The Texas Public Utility Commission has said that Texas retail electric providers cannot change their existing fixed electric rate contracts with residential and small commercial (<50 kW) customers due to changes in the level of the price cap in the state's wholesale electric market.

SaveOnEnergy.com® has previously cautioned Texas electric customers that some retail electric providers may attempt to pass-on to customers higher costs resulting from the higher wholesale price caps (which increased from $3,000/MWh to $4,500/MWh this summer and are scheduled to increase to $9,000/MWh in 2015).

Under Texas law, residential and small commercial electric customers who have fixed rate electric contracts are guaranteed that, when they sign up for such a contract, their electric rate won't change during the term of that contract, except for certain permissible changes in government fees or wires charges imposed by the delivery utilities like Oncor, CenterPoint, and AEP.

Specifically, PUC rules provide that a fixed electric rate may change only due to a change in law or regulation which occurs that, "impose[s] new or modified fees or costs on a REP [retail electric provider] that are beyond the REP's control."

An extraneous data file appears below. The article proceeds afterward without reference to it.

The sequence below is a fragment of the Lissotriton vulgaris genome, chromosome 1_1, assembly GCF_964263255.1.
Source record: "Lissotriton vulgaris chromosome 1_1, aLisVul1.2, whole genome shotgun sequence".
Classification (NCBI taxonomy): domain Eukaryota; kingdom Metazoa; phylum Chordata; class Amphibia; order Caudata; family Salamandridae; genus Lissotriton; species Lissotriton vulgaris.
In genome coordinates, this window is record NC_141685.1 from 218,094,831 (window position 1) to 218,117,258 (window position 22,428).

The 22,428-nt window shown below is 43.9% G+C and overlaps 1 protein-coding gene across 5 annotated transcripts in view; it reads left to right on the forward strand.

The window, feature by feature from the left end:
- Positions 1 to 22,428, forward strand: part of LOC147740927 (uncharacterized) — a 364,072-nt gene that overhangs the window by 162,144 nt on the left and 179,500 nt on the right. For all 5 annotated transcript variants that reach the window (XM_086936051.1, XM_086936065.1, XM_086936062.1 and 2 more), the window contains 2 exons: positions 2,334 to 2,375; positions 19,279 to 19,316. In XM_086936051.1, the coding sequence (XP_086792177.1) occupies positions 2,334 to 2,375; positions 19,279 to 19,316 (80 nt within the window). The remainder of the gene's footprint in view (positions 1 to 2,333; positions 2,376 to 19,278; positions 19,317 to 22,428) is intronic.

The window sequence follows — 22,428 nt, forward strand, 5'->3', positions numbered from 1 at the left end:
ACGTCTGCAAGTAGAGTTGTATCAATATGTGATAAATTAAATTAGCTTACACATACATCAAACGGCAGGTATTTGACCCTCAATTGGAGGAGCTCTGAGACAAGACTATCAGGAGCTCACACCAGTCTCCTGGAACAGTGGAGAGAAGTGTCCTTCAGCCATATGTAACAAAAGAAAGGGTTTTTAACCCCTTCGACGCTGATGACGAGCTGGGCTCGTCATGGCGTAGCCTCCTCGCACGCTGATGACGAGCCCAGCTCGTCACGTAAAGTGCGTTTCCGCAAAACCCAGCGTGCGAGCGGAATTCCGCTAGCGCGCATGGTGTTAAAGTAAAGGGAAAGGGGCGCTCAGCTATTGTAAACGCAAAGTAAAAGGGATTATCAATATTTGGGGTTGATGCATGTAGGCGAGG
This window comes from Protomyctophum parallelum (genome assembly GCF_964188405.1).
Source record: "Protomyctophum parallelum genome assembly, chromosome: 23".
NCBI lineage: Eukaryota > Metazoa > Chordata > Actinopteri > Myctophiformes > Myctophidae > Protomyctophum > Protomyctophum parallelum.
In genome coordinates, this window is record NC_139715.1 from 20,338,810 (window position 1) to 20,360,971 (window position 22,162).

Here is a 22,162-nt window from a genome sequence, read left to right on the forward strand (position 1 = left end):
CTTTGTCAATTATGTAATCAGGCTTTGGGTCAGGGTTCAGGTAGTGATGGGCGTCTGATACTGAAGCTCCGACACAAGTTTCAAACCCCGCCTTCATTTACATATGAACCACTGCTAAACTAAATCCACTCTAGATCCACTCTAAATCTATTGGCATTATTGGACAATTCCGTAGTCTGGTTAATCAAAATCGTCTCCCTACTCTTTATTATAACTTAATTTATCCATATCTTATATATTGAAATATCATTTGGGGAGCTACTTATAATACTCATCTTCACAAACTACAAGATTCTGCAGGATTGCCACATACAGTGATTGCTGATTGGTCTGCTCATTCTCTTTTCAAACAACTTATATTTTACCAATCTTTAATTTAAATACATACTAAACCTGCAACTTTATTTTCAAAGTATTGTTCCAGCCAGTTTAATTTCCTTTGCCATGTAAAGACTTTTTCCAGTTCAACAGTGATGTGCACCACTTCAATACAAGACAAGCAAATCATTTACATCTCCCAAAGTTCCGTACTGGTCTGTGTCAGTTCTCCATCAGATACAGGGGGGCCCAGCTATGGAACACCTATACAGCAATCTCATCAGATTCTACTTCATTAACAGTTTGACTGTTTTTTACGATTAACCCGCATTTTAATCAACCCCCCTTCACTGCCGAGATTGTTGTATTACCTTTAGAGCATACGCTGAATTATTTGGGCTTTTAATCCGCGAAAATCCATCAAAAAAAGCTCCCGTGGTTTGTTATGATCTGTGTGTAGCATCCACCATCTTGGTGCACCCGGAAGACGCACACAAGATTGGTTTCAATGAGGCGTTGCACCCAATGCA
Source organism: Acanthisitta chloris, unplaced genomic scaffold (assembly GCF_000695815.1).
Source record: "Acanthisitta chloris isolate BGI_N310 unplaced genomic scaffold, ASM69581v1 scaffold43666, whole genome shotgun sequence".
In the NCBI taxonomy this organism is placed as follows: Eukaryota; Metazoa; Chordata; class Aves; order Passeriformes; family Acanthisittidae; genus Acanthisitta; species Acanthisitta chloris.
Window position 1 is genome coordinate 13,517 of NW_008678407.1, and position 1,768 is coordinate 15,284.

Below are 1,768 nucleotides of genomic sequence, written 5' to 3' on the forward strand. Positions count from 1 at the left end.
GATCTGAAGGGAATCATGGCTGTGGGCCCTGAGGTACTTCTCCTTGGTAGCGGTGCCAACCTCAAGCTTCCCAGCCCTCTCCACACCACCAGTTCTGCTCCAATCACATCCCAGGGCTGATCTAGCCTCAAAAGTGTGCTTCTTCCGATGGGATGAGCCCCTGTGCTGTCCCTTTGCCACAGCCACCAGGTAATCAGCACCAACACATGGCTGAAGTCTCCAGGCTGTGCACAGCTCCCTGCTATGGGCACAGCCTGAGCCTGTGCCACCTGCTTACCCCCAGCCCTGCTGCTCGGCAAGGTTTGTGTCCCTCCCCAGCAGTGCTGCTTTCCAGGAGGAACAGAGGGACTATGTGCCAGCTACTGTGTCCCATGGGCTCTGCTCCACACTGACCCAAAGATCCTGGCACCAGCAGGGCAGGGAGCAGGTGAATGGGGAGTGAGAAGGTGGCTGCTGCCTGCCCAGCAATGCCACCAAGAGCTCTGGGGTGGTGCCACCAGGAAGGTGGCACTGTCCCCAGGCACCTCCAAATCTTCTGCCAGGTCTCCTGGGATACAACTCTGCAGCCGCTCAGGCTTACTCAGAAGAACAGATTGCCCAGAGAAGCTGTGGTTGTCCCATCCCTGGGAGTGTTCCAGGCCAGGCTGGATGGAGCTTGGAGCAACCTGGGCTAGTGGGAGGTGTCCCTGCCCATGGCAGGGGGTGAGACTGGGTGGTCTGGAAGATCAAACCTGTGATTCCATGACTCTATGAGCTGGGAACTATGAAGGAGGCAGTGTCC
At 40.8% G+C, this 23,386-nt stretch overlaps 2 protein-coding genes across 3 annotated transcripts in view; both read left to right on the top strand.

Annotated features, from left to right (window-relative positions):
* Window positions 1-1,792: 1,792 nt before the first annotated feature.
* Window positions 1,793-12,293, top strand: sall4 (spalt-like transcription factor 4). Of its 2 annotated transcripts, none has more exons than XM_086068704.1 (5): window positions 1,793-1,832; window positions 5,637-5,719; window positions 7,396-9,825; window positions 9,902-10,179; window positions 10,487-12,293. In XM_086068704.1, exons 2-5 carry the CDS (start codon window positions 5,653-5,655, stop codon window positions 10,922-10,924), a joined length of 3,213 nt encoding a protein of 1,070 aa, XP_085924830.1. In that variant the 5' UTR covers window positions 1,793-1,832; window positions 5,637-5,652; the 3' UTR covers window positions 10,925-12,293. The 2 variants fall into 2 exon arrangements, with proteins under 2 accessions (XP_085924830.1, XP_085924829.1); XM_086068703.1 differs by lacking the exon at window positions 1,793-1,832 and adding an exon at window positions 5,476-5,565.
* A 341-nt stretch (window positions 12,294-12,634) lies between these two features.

The PUC had previously declined to say whether it considered the higher wholesale electric price cap a change in law or regulation which allowed retail electric providers to change their existing fixed electric rate provided to small customers.

Now, however, the PUC has come out saying that retail electric providers cannot change the existing fixed rate provided to a small customer due to the higher wholesale price cap.  Specifically, the PUC has concluded that the higher price cap does not "impose" a fee on REPs, nor does it "mandate" any specific costs, and therefore a change in a customer's fixed electric rate is not permissible.

While this is a win for Texas electric customers, it is essentially short-lived.  As existing fixed electric rate contracts expire, retail providers will be able to adjust their pricing to reflect the higher costs of the new wholesale price cap.

That means customers need to be more vigilant about shopping for the lowest electric rate, and ensure that when their fixed rate contract is up, they shop around for the lowest rate.